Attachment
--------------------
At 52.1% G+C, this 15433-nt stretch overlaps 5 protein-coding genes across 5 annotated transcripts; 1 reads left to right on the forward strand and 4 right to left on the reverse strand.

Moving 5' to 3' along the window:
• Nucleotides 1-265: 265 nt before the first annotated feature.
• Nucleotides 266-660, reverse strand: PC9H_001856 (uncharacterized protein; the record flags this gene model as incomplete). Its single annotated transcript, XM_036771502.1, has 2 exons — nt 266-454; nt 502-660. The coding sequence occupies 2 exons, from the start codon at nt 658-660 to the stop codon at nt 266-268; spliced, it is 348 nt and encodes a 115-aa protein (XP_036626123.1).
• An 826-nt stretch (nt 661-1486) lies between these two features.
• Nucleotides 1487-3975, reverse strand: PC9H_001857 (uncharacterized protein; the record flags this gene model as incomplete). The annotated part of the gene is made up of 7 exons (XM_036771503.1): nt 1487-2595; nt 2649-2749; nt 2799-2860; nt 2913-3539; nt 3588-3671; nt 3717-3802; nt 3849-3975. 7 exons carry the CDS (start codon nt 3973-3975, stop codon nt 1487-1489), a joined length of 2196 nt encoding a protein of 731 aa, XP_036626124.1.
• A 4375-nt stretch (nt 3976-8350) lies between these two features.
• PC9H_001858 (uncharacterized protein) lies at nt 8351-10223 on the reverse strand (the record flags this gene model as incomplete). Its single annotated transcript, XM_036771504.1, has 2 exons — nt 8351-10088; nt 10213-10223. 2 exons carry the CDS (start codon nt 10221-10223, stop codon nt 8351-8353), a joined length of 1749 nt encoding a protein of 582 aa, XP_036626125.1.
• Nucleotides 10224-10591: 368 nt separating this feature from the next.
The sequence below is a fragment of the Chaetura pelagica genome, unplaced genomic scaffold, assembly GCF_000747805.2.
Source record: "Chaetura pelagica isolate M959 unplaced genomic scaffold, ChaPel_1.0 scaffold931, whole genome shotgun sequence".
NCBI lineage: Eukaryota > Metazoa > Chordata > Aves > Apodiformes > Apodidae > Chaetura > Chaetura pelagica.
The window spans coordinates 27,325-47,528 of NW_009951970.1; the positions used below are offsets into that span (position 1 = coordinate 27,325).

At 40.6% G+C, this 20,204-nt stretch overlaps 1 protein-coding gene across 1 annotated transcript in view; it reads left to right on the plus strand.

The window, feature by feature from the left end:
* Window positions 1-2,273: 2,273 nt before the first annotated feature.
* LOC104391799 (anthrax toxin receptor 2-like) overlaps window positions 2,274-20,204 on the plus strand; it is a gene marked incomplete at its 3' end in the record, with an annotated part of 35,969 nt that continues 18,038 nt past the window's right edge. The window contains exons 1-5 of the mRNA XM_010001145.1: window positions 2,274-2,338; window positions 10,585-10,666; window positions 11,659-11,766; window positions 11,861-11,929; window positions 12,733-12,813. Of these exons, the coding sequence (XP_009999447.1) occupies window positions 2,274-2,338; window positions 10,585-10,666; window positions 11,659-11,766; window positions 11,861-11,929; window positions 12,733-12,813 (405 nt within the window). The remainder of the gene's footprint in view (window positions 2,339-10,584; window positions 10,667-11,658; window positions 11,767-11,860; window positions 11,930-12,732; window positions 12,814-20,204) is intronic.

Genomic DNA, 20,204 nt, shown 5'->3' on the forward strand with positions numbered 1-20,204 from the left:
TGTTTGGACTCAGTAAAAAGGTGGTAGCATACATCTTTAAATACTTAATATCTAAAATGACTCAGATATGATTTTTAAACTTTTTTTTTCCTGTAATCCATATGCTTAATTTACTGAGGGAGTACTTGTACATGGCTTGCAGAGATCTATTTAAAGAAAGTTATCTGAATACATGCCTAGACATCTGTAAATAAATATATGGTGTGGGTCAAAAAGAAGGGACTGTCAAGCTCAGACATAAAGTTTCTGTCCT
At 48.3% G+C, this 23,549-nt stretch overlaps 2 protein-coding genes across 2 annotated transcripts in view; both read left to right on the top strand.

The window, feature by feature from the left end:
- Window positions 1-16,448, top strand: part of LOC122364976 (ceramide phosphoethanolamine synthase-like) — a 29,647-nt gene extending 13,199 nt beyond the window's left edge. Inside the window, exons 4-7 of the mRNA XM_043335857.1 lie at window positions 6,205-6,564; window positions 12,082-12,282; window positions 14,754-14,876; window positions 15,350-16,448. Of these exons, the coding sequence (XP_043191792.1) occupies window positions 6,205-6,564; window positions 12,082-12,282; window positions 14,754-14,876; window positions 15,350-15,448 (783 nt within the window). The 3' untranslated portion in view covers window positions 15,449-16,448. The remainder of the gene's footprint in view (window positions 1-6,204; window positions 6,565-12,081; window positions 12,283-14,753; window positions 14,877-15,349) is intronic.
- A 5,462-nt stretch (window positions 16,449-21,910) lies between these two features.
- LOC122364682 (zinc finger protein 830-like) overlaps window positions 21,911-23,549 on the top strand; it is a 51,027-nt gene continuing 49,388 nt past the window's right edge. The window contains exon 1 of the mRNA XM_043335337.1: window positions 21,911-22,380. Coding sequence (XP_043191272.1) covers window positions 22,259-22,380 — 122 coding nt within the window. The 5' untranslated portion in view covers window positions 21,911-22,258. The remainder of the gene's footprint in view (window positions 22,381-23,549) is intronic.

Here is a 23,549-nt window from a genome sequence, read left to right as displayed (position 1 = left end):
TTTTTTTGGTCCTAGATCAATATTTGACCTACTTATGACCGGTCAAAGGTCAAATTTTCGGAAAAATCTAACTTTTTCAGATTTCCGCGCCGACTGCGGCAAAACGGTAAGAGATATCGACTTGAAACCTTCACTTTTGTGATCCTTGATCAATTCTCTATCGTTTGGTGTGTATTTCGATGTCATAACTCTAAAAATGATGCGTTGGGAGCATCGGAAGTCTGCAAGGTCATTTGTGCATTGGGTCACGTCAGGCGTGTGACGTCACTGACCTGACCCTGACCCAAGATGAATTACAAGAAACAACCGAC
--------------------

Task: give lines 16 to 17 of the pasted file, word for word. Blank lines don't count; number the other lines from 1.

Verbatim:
* Window positions 1-2,273: 2,273 nt before the first annotated feature.
* LOC104391799 (anthrax toxin receptor 2-like) overlaps window positions 2,274-20,204 on the plus strand; it is a gene marked incomplete at its 3' end in the record, with an annotated part of 35,969 nt that continues 18,038 nt past the window's right edge. The window contains exons 1-5 of the mRNA XM_010001145.1: window positions 2,274-2,338; window positions 10,585-10,666; window positions 11,659-11,766; window positions 11,861-11,929; window positions 12,733-12,813. Of these exons, the coding sequence (XP_009999447.1) occupies window positions 2,274-2,338; window positions 10,585-10,666; window positions 11,659-11,766; window positions 11,861-11,929; window positions 12,733-12,813 (405 nt within the window). The remainder of the gene's footprint in view (window positions 2,339-10,584; window positions 10,667-11,658; window positions 11,767-11,860; window positions 11,930-12,732; window positions 12,814-20,204) is intronic.